The Origin of Art (II)
Written by Alfonso Elizondo
The brilliant philosopher and author, Louis Cottreaux recounts in an old chronicle the experience of a certain Parisian aristocrat who was walking calmly along the Seine quay with his friends when he suddenly began to scream in pain. He ran and threw himself into the river and they had a very hard time getting him out. When asked what had happened to him he said: ‘My house is burning and my picture has turned to ashes’.
A short time later his friends confirmed the truth of what he had said and they were frightened to realize the effectiveness of the occult sciences. The aristocrat also learned that magic is reversible because, after charging his magical portrait to take in his stead any misfortune that might have happened to him, he was surprised to see that the opposite can also happen and that he had run the risk of being burnt himself instead of his picture that was resistant to the flames. When he threw himself into the water he stopped the magic and restored the norm, to the detriment of the picture but to his relief.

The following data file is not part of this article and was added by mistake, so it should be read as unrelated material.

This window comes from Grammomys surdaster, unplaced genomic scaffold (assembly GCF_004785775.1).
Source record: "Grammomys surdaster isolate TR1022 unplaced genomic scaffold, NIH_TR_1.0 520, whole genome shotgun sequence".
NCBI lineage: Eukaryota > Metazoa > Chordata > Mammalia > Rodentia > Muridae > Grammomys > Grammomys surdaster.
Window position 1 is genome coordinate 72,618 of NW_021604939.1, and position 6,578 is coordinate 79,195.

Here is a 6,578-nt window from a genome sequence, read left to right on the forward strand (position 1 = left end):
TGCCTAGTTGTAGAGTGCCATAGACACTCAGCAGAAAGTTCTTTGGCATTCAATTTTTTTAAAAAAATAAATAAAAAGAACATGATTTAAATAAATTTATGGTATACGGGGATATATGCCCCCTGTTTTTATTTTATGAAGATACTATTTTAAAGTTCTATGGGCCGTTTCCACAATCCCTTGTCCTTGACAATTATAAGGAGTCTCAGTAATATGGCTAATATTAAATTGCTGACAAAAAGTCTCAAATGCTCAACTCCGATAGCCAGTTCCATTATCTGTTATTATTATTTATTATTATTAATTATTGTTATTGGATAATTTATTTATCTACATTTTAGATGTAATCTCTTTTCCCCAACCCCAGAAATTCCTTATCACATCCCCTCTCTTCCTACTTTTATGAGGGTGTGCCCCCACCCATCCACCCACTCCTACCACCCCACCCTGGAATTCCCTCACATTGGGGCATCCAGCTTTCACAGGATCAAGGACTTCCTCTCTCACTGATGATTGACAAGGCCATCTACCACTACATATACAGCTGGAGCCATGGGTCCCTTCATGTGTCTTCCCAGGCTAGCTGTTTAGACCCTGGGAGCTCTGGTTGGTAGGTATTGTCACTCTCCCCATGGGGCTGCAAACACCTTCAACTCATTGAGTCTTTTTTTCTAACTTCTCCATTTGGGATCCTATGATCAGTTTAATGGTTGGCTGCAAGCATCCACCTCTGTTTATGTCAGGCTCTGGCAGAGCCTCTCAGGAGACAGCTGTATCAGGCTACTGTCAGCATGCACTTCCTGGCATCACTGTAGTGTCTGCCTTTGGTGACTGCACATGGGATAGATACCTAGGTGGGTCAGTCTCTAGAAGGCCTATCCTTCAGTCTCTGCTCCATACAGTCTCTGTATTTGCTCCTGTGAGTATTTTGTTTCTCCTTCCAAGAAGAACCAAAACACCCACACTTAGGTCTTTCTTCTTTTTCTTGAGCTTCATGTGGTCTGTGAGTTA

The great English writer Oscar Wilde knew about such processes, so in his book entitled The Picture of Dorian Gray he wrote the following:
‘The irrational study of ancient beliefs will probably lead us to realize our gross ignorance about the problems concernin g life and death.
The proud belief in our so-called civilization and in our pseudo-science, unfortunately, prevents us from considering the mystery of creation, starting from primitive simplicity, where instinct coupled with intuition brilliantly replaces our worthless rational reasoning. For only he who penetrates to the root knows all the secrets of the tree.’
Finally, Armand Drouat said that ‘the artist does not have to imitate nature at the risk of appearing foolish or stupid’.
Addendum: Fortunately, art has survived several million years of human existence, although it is tending to disappear forever with the chaotic situation that our planetary system in particular is experiencing.